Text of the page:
What It's Like To Be The Parent Of A Child Model

Headshot of the author's son, taken by photographer Tina Maliga.
Headshot of the author's son, taken by photographer Tina Maliga.

“Uh, Mom? We have a problem.”

This is not my son talking, but one of the stylists on set who has come to fetch me because something has gone wrong.

I’m not allowed to watch my 4-year-old’s photo shoots because I’m distracting. I can see what’s going on from behind a monitor if I want, but I can’t step on set unless they really need me.  And in our two years of doing this, I’ve only been called on set twice.

Even before I step behind the tall curtains meant to shield the models from the rest of the room, I can hear him. Laughing maniacally, making funny sounds and otherwise screeching over the pleas of the photographer and wrangler (yes, that’s really his title) to please just smile at the camera! In other words, he’s acting like your average 4-year-old who doesn’t want to have his picture taken. Except this 4-year-old’s job is to have his picture taken.

We fell into all of this mostly by accident. After a local parenting magazine asked for volunteer models, my then-5-year-old daughter’s picture was spotted on Instagram. We were invited in for an interview with an agent and all three kids were signed amid a whirlwind of paperwork and explanations about “entertainment work permits.”

The picture of my daughter, Tigerlily, that started it all.
The picture of my daughter, Tigerlily, that started it all.

I initially thought having my kids try modeling would be a bit of fun. Maybe I’d get a good picture or two of them, since I could never manage to capture one on my own camera. The idea of getting paid for it was just a bonus ― a lucky addition to their previously neglected 529 college savings accounts. (That’s life as a family of five!)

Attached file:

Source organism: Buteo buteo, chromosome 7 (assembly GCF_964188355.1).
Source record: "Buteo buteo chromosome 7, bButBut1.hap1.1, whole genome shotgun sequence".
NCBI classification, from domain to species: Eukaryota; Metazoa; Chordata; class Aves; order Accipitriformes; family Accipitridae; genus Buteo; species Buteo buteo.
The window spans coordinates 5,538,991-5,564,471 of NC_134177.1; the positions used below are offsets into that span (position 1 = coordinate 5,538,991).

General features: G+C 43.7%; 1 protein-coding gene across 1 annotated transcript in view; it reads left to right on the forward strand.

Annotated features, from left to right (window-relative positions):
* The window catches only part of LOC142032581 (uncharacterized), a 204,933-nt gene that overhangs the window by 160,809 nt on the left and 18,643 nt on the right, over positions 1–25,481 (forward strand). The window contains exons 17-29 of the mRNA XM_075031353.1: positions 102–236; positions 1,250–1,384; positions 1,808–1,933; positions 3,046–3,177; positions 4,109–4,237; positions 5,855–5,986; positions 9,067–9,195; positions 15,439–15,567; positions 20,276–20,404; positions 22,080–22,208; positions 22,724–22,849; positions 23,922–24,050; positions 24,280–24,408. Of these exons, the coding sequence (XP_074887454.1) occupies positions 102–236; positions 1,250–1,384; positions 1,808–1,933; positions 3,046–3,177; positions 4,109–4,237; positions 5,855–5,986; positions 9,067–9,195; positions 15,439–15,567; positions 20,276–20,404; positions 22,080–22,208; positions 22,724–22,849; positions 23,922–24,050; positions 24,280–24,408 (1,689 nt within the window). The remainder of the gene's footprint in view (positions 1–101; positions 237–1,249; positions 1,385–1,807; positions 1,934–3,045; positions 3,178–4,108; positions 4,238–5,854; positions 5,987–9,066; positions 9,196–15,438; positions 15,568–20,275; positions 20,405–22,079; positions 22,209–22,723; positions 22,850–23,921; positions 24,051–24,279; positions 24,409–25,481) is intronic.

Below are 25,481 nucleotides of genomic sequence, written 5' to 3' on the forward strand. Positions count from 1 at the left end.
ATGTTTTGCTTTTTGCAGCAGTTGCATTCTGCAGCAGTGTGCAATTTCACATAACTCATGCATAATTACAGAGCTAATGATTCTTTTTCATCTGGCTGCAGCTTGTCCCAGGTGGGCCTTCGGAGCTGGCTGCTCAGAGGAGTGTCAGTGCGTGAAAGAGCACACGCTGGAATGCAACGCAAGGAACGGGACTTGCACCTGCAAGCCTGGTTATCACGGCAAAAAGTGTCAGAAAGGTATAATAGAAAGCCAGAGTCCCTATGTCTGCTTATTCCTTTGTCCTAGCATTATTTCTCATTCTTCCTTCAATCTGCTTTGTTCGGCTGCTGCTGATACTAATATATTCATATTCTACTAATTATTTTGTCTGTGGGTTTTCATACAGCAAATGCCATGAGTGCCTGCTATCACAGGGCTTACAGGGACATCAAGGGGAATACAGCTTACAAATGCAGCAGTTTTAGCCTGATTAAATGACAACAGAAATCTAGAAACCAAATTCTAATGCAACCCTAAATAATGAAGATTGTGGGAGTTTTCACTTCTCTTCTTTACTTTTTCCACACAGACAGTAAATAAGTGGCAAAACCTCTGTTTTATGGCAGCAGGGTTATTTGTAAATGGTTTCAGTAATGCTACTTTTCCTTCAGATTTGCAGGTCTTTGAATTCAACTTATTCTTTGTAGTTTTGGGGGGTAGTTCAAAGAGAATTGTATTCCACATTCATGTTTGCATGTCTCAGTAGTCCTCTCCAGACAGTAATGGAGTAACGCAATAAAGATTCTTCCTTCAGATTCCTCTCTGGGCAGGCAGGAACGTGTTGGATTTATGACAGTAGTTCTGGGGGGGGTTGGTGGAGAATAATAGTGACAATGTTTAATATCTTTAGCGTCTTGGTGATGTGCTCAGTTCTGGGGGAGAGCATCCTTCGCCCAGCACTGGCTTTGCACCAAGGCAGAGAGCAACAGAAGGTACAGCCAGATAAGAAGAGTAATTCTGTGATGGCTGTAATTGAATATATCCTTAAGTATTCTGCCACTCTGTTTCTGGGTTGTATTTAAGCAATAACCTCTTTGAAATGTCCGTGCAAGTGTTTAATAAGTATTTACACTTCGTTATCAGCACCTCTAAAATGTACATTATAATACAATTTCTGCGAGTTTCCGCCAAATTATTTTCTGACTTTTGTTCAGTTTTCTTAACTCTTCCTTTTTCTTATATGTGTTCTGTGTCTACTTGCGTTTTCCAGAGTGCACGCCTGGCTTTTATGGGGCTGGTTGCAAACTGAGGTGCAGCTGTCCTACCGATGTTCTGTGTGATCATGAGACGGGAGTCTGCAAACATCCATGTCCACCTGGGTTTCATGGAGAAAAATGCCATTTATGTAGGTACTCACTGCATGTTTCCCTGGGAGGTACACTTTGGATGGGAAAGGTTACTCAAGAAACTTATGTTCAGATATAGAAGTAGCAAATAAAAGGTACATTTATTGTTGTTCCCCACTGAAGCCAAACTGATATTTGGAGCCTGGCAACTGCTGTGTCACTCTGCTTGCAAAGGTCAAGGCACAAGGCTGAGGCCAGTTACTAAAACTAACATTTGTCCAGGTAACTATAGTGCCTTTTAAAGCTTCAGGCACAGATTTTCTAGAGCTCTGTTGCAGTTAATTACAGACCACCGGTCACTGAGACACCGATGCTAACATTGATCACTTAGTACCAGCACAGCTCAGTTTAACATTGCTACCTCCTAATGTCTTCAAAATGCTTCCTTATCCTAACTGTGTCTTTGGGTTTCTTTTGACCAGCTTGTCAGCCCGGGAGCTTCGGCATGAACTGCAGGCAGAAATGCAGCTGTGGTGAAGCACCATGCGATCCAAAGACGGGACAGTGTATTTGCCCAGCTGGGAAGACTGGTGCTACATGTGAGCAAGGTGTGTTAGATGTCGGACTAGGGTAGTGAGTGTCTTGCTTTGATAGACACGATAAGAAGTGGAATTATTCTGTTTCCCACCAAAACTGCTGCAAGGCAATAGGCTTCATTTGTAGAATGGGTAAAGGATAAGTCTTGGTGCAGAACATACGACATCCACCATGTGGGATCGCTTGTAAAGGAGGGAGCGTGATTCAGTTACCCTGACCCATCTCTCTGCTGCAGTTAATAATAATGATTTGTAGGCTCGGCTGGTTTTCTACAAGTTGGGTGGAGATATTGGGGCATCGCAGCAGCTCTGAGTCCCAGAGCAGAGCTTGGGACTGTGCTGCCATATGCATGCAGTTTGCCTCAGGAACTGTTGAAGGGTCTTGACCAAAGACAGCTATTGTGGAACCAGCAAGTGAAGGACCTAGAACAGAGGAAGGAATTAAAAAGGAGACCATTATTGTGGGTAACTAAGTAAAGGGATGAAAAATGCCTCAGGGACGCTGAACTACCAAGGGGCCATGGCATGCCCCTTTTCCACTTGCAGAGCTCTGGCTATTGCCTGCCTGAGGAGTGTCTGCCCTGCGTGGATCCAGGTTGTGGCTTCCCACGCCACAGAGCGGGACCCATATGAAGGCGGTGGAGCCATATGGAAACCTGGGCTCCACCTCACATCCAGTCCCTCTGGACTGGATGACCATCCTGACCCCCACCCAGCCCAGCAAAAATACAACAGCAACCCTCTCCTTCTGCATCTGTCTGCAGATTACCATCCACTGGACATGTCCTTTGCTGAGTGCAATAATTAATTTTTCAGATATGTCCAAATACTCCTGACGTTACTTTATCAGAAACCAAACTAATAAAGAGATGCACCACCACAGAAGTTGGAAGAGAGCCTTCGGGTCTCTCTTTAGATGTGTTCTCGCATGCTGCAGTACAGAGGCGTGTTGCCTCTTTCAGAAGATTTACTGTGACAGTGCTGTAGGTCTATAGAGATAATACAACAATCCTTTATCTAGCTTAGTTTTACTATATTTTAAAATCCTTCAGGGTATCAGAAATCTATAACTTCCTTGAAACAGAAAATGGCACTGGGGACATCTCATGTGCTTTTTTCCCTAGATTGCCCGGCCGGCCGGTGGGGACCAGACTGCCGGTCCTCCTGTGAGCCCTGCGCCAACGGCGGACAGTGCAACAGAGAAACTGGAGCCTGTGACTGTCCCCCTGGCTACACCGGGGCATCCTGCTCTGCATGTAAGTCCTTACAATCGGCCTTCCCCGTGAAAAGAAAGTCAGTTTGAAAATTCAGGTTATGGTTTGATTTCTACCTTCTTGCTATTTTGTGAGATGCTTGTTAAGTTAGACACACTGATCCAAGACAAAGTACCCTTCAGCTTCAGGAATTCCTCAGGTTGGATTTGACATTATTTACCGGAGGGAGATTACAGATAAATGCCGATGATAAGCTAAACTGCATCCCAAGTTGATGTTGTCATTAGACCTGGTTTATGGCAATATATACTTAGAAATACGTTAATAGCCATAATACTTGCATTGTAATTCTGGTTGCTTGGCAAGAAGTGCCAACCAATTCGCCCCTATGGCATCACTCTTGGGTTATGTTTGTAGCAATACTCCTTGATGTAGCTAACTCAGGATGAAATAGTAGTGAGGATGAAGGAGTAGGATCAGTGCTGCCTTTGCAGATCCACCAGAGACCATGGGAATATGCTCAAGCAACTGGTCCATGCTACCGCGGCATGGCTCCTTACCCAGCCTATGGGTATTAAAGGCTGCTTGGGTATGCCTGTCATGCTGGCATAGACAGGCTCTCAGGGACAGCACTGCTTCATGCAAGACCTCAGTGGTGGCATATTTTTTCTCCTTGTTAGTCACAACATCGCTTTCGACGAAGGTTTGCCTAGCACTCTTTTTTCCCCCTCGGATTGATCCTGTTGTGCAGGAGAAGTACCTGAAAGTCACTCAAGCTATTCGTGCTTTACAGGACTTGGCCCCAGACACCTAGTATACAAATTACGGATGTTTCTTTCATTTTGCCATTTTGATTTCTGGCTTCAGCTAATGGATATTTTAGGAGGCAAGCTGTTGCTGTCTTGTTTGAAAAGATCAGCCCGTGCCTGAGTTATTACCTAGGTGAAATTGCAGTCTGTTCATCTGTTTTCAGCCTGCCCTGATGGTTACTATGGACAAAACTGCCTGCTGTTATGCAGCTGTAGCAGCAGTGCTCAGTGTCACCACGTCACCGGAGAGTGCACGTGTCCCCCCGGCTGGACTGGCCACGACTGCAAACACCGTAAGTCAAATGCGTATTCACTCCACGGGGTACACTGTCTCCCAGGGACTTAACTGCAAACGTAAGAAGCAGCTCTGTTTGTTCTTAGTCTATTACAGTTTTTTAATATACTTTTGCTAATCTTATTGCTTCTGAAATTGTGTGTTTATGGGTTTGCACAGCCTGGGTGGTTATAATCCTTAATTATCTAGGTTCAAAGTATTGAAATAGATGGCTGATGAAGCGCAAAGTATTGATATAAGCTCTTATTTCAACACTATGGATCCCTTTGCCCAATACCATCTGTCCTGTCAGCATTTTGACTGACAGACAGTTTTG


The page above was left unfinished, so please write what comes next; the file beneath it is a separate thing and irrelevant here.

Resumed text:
Then my son hit on the incredibly lucky combination of being the right age at the right time with whatever they were looking for at a casting for Old Navy only a few months in. We found ourselves thrust into the major leagues of modeling, and his picture was suddenly in stores across the globe and online for anyone to see.

It took me several visits to work up the courage, but I finally asked if I could take the photo home when the store was done
It took me several visits to work up the courage, but I finally asked if I could take the photo home when the store was done with it.

Before his brother or sister had booked a single job, my son’s career began to snowball. Videos for Lego, the launch of Allbirds’ kids shoes, even a short film entry for the Cannes Film Festival ― if I hadn’t been so busy playing chauffeur I probably would have walked down the street carrying printed copies of his latest headshots for everyone to see like Auntie Lindo in “The Joy Luck Club.

By landing such large campaigns so early on, we inadvertently found ourselves surrounded by kids who had been doing this a lot longer with parents who were much more invested in it. Some of them, like the mom who filmed her daughter’s every musing to upload to social media, clearly had designs on their child becoming a star. Others, like the dad who couldn’t stop gushing to his daughter about the $300 she was making from the day’s shoot, saw modeling as an investment.

I quickly realized child modeling isn’t only about having a cute kid with a pleasant attitude. Child models are successful because they have parents who treat it like it’s their job, too.

It’s a job that requires you to constantly be on call, ready to drop everything with a day’s notice and drive, sometimes, hours away for a five-minute casting. It’s a job that requires you to juggle babysitters for siblings, appointments and the rest of your family’s life around one child’s schedule.